“The character I did in Gangs of Wasseypur – I did it completely spontaneously. Anurag used to write the scenes then and there.” He speaks fondly and is oblivious to the slight but ongoing distractions in the background. “On the set Anurag would be scribbling away. We didn’t know what we were going to do the next day. When I would see the scenes, I would read them, understand them and whatever the environment around me suggested to me, whatever I could make of it, I did accordingly. There was nothing specific [method-wise]. There was nothing that I had created via method-acting for this character.”

But Nawazuddin was simply starting out in Gangs of Wasseypur as a lead protagonist. The pressure is more now with two very important biopics in the offing: Manto and Thackery. Nawazuddin plays Saadat Hasan Manto in Manto, the famed South Asian writer who reneged against the set norms of literature at the time by writing morally thought-provoking stories.

"I wanted to approach Manto in my own way. I had my own perception and my own perspective on how I see the world, as all actors do. I wanted that to be central to how I played and approached Manto.”

In Thackeray, Nawaz plays Bal Thackeray, the leader of Shiv Sena, a right-wing organization, in India. While a character like Manto has a significant social standing in literary circles and a personality like Thackery has a significant political connotation, does the pressure somewhat permeate into his performance?

“See, whenever I do a role or whenever I choose to do a role, I try to see it on a human level. What they do in their professions – if they are a writer or a politician or a gangster – I just don’t go there. I work on the thought process of what these individuals do. I think and I wonder – how do these people think? How do these people function? When I look at a character – whether they’re a doctor or a lawyer or a politician or a cop – I look at the person. When you see a cop, you see a cop’s uniform. But behind that uniform, there’s a human being and that’s who I see. I don’t see a uniformed cop, I see a human being.”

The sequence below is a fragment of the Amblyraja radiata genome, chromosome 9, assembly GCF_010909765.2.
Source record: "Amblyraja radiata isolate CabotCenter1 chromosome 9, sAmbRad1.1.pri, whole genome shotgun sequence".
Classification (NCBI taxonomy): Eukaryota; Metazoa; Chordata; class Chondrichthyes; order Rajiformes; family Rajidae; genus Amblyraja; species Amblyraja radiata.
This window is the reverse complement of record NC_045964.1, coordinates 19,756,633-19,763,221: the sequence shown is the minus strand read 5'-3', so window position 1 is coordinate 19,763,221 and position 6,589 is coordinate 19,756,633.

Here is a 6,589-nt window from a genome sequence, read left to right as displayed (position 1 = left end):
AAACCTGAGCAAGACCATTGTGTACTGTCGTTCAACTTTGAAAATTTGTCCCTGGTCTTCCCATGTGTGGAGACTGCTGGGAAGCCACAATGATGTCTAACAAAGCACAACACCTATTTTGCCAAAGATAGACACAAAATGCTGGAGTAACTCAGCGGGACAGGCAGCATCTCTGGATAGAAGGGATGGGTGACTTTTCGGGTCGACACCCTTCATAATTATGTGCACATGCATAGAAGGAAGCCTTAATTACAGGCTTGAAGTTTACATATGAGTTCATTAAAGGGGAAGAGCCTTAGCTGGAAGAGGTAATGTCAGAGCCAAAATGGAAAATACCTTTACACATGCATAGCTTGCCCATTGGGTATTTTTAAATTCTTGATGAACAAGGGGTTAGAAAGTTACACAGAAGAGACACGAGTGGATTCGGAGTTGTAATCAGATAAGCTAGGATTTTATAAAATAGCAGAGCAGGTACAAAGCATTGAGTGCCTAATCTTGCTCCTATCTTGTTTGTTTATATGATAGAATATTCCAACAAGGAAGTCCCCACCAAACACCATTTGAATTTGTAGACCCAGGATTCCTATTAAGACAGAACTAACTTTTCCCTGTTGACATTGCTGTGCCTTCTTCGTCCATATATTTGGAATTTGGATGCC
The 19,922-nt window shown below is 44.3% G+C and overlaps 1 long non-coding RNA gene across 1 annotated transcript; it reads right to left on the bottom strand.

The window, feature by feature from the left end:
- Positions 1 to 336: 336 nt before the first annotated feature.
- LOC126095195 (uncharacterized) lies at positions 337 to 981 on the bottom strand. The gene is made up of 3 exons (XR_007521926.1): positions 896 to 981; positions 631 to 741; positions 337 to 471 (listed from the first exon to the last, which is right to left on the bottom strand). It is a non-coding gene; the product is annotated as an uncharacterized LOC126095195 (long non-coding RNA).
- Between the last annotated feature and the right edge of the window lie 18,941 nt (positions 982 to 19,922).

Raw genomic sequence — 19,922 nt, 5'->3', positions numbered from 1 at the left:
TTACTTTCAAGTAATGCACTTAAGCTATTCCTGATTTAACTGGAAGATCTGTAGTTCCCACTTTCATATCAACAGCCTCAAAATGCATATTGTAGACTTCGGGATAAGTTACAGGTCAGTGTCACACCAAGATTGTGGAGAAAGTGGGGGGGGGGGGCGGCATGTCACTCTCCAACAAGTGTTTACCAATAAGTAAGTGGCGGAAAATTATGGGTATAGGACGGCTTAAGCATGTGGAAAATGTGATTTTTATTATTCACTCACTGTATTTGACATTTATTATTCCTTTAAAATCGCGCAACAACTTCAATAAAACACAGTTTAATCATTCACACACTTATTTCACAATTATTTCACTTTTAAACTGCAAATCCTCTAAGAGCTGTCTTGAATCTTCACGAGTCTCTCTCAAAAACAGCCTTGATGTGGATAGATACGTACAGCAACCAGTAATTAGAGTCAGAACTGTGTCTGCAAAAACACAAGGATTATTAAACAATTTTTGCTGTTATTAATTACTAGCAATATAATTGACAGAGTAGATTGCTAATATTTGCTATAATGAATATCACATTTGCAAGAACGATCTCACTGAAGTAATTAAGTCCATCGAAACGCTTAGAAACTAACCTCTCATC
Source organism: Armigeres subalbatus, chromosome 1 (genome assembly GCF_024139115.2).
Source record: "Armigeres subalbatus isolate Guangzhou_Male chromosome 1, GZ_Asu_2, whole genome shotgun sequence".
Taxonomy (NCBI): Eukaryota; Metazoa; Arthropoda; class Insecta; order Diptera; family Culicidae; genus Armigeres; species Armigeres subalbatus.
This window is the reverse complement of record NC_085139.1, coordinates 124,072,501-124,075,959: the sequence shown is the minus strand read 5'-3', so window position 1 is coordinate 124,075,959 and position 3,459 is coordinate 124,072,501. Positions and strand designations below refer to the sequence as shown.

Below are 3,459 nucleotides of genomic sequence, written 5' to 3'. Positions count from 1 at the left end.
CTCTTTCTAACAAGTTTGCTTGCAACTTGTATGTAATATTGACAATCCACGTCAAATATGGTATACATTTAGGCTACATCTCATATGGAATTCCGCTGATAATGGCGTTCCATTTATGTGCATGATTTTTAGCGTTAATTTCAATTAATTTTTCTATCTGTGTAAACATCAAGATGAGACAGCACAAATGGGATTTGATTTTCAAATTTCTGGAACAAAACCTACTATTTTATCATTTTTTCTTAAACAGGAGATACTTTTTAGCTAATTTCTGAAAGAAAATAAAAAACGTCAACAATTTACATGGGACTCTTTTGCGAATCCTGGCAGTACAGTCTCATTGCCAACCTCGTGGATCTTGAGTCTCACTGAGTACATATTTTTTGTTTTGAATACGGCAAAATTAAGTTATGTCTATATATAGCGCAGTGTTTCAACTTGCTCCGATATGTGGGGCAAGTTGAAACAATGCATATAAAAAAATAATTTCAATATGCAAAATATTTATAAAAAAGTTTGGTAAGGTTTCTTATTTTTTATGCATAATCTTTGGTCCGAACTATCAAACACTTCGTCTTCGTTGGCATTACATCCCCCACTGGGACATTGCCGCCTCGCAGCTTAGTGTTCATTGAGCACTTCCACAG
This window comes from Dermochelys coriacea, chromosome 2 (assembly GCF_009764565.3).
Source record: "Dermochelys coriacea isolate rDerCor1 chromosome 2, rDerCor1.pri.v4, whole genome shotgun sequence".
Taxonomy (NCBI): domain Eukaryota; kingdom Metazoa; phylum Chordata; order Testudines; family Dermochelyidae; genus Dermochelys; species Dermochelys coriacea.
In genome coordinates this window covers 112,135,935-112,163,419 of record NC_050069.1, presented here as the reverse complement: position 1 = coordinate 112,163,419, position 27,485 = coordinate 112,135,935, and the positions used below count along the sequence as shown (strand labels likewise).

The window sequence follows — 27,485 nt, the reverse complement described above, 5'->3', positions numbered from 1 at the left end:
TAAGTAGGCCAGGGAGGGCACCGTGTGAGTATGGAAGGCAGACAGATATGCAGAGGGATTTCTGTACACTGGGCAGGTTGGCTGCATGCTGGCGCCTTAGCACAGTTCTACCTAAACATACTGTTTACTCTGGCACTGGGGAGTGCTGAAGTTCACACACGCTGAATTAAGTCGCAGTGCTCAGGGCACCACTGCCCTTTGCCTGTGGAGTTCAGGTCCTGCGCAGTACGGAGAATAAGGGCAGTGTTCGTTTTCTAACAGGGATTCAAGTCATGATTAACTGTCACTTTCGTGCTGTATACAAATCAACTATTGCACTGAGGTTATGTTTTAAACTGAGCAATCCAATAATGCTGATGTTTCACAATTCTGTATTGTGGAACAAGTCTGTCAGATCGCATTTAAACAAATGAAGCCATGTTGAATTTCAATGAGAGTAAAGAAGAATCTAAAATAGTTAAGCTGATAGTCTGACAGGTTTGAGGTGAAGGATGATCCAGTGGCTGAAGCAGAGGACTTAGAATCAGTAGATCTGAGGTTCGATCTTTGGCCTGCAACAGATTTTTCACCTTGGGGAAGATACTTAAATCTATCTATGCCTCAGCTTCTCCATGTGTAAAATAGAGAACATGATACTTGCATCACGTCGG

Nandita Das' Manto releases in India on September 21, 2018
Nandita Das' Manto releases in India on September 21, 2018

Time is running short and other reporters are being ushered in. I ask him if he has seen Sarmad Khoosat’s Manto, the Pakistani film.

“No, I haven’t seen it until now,” he says, staring into a distance. “And I didn’t want to see it while I was shooting Manto because I didn’t want it to influence me. I wanted to approach Manto in my own way. I had my own perception and my own perspective on how I see the world, as all actors do.” There is no arrogance in his voice or tone. “I wanted that to be central to how I played and approached Manto.”

A flurry of reporters, radio show hosts and anchors continue to make their way in an out of this suite where he is speaking to members of the press. His entourage is simple, the people who surround him are as no-nonsense as him, and his milieu seems as straightforward as his persona.

Some radio presenters are next, and they ask him to repeat some of the dialogs from his upcoming film, Genius. Nawaz obliges, laughs softly and soon he’s ready for another cycle of interviews. There is an unforced celebrité to Nawaz that makes him the star that he is. And I wonder if the celluloid is capable enough to truly celebrate his genius in this lifetime.